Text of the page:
Cops & Criminal Charges: Tips from an Attorney

December 16, 2019

By Attorney Dan Herbert

[Editor’s note: Attorney Dan Herbert is a former Chicago police officer, Cook County (IL) prosecutor and in-house counsel for the Fraternal Order of Police. He now heads a team of law enforcement defense attorneys at the Herbert Law Firm in Chicago. Over his career, Dan has defended scores of officers in both criminal and civil cases involving use of force. He reached out to Calibre Press to share some tips he felt officers nationwide should be aware of.]

A police officer’s biggest fear is that they will be killed or seriously injured during a tour of duty. A close second is the fear of being charged criminally for using deadly force. In the past, it was extremely rare that a police officer would be charged with a crime. However, in today’s climate, the concern is genuine.

There have been recent examples of irresponsible prosecutors charging police officers with first-degree murder for on-duty shootings even though neither motive nor malice existed when the officer made the split-second decision to shoot a perceived assailant. We can’t assume that a prosecutor will have the fortitude to ignore public pressure and base a charging decision on the evidence alone.

Law enforcement officers must anticipate and prepare for intense scrutiny surrounding the shooting. If the shooting is that of a white officer shooting a minority offender, odds are high the narrative will be spun and activists will likely unleash accusations of racism. The reaction of the public is out of our control.

However, there are ways to control some of the damage. The goal is to have the shooting assessed simply on the evidence, not on ancillary and inflammatory issues that play right into rampant false narratives.

Here are some tips that can help:

Tips related to officer-involved shootings:

1. Make it a priority to always stay current with the law and department policy concerning use of force.

2. Know your rights as granted in statutes, collective bargaining agreements, and policies.

3. As soon as possible after a shooting, consult with an attorney knowledgeable in police use of force.

4. NEVER give a voluntary statement to an investigator in a case where there is any chance of criminal charges being brought. The only statement an involved officer is required to make at the scene of a shooting is a Public Safety Statement to a supervisor. Think of every shooting as having the potential to become criminal.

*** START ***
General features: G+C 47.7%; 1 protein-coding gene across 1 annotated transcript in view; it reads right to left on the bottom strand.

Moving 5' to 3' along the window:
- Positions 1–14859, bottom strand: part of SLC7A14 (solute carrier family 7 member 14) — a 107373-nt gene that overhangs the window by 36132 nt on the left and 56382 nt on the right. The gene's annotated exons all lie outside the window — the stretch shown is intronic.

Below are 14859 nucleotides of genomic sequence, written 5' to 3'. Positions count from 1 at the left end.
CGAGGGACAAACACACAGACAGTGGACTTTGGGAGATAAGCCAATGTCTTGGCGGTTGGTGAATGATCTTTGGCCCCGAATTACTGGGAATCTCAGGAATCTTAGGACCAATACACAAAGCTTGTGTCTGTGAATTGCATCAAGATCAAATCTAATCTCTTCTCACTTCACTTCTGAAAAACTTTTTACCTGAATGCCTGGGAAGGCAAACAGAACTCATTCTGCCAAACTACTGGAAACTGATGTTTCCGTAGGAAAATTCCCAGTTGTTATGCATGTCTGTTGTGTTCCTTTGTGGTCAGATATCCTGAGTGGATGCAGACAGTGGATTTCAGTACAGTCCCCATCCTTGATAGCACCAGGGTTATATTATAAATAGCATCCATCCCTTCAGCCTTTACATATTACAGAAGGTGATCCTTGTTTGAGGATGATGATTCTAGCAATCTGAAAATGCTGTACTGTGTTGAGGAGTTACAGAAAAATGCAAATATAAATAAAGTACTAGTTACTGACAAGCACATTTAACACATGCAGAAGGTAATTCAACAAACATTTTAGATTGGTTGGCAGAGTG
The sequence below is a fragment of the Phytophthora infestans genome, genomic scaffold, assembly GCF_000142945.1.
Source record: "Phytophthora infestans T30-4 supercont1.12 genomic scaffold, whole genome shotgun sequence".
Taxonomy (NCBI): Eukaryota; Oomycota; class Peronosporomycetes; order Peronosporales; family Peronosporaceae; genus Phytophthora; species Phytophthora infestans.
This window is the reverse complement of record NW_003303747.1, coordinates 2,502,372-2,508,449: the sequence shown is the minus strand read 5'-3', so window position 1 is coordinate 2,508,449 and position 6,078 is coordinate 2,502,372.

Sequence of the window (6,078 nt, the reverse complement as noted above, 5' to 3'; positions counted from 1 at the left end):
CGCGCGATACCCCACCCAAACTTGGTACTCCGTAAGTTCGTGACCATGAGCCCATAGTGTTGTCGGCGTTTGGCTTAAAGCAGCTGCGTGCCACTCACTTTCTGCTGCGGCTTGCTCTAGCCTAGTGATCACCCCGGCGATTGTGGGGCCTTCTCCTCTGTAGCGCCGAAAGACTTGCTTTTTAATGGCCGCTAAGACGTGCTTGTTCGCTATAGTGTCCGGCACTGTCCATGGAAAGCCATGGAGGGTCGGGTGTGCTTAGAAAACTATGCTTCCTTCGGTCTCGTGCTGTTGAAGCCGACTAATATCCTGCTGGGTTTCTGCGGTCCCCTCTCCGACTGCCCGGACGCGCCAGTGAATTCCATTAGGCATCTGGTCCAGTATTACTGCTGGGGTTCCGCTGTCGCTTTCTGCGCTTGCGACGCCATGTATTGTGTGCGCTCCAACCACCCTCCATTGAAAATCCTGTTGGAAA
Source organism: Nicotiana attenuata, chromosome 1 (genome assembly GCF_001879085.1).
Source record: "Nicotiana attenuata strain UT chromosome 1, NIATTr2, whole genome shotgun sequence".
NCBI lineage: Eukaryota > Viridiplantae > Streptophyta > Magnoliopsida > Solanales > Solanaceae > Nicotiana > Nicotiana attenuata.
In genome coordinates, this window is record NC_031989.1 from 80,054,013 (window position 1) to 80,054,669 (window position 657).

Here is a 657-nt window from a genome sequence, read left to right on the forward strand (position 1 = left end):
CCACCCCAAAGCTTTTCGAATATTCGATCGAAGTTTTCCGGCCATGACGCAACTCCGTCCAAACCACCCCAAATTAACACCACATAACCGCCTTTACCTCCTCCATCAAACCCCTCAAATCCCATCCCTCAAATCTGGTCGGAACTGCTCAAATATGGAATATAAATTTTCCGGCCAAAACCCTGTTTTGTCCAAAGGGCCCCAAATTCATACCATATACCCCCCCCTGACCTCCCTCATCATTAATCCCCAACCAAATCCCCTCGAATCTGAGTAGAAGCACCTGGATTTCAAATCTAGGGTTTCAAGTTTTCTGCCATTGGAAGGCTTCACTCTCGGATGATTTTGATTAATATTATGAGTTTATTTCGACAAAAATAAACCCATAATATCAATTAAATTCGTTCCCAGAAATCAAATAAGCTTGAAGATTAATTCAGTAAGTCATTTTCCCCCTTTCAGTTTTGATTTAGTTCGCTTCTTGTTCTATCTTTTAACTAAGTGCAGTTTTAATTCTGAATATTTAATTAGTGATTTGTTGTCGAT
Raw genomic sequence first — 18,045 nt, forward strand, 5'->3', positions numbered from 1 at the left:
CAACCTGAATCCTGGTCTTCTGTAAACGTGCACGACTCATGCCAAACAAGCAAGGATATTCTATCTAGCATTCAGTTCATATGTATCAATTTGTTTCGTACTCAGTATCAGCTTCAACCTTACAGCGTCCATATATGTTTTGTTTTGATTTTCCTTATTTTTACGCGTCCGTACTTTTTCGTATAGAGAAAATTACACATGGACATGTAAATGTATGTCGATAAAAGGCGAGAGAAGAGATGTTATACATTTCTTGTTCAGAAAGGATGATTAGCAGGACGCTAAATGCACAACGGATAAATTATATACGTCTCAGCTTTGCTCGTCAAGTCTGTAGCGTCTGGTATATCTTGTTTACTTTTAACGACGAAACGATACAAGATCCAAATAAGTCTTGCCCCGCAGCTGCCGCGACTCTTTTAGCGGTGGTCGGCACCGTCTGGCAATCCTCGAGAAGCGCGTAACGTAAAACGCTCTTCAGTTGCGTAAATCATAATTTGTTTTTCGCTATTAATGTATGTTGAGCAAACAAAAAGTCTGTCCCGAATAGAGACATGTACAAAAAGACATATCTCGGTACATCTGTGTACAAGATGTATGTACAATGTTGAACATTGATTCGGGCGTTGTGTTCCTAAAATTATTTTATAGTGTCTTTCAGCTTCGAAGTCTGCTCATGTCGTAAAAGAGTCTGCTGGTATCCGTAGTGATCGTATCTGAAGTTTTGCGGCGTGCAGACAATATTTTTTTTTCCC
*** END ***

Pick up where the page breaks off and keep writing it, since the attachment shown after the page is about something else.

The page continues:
5. Insist that it be made clear that the officer is being given an “order” to provide a Public Safety Statement and that he/she will be fired if they refuse.

6. Make sure that any statement attributed to you is accurate.

7. Depending on your department’s policy regarding body cameras, do not turn off your camera immediately after the shooting. Of course, you must be careful what you say with it on but allowing it to run will protect against false accusations of “getting stories lined up” while the camera was off.

8. Review any video evidence available, including body camera and dashcam video. If you’re aware that video exists and you have not been allowed to review it, make that clear during any compelled statements.

9. Do not conform your statement to the video. The footage will likely differ from your memory of the incident in one way or another. A considerable amount of study has gone into this phenomenon and can be explained at a later date.

10. If your decision to shoot was based on the protection of life, thoroughly explain that–in detail–and make clear the reasons you felt that someone’s life was at risk and deadly force was necessary to protect it. Avoid using overly technical “police-speak.” Instead, humanize your comments (“I thought he was going to kill me or my partners.”)

11. Be aware that any public discussion about the incident, including comments on social media or to fellow officers or civilian friends in private conversations, is subject to legal discovery and those who heard it may be called to testify.

12. Expect cell phone and email records to be subpoenaed.